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Advertising Age has named Chrysler the marketer of the year for 2012, thanks to the company’s growth which is attributed to its new marketing techniques.
While General Motors is shying away from social media and advertising, its competition is taking the chance to fill the gap and get attention.
General Motors, one of the largest advertisers in the U.S., seems to be pulling out of big ad campaigns like it’s the new hot trend.
Car companies, much like any other, can go one of two routes when dreaming up a Superbowl commercial: funny or serious.
Cadillac chose the latter this year for their ATS commercial, but their ad didn’t do it for us. Throwing a deep commanding voice over an uninspiring electric guitar track and recycling what’s mostly old teaser footage of the ATS running around the Nurburgring race track was a let down. Most disappointing of all, the original teaser video was probably more exciting. The comparison they make between the BMW 3-Series and the ATS makes sense and so does hinting at testing in enemy territory, but it doesn’t impart the rah rah go USA spirit we would have expected.
The Superbowl represents grandeur, excess and most of all pride. One day out of the year a single stadium becomes football’s cathedral. In keeping with that theme, commercials have no choice but to make us double over in laughter or jump from our seats in excitement, or just crack a prideful smirk.
Chrysler pulled that off last year with their “imported from Detroit’ commercial, but telling people to “go to green hell” is just plain cheesy. Hopefully you disagree, watch the video below and decide for yourself.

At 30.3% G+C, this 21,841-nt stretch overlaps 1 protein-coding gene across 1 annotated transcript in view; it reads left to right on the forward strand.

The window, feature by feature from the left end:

GALLERY: 2013 Cadillac ATS
Audi of North America just announced that they will be advertising on Super Bowl XLV. This will mark the fourth time Audi is advertising at the big game, which comes with a big price tag. Each 30-seconds spot costs about $3-million or more, which would take a huge chunk out of Audi North America’s annual budget.
So why do it? Scott Keogh, chief marketing officer for Audi of America says that results have shown that traffic and interest regarding Audis has increased following the Super Bowl ad. He went on to say, “The success we’ve experienced with Super Bowl is clearly translating to growth, as we’re on track this year to deliver the best U.S. sales in history. Audi has never been hotter.”
In the past they have promoted the A3, the A6 and the R8, but it is not yet known which vehicle Audi will be promoting in their next spot.
See after the jump for what is easily Audi’s best Superbowl ad to date:
After a two-year hiatus marked by a global recession and the bankruptcy of America’s largest automaker, General Motors will return to the Super Bowl for 2011. GM had planned to be a part of the massive sporting event advertising spectacle but pulled out of the event earlier this year. The move not only hurt the NFL but also the advertising agencies on Madison Avenue. Over the past 15 years GM has spent $80.5 million buying ads during the event.
Importantly, the decision to rejoin the Super Bowl melee comes as former Hyundai marketing boss Joel Ewanick signed on as head of GM’s marketing department. Ewanick coined Hyundai’s “Big Voices in Big Places” campaign that saw it get involved in events like the Super Bowl and Academy Awards, a move which is considered to have helped the brand grow while most others struggled last year.
Hyundai will also be advertising at Super Bowl XLV with three spots, while Audi has also confirmed participation. Added interest is expected to drive up the cost of ad spots after spending dropped by 24 percent last year.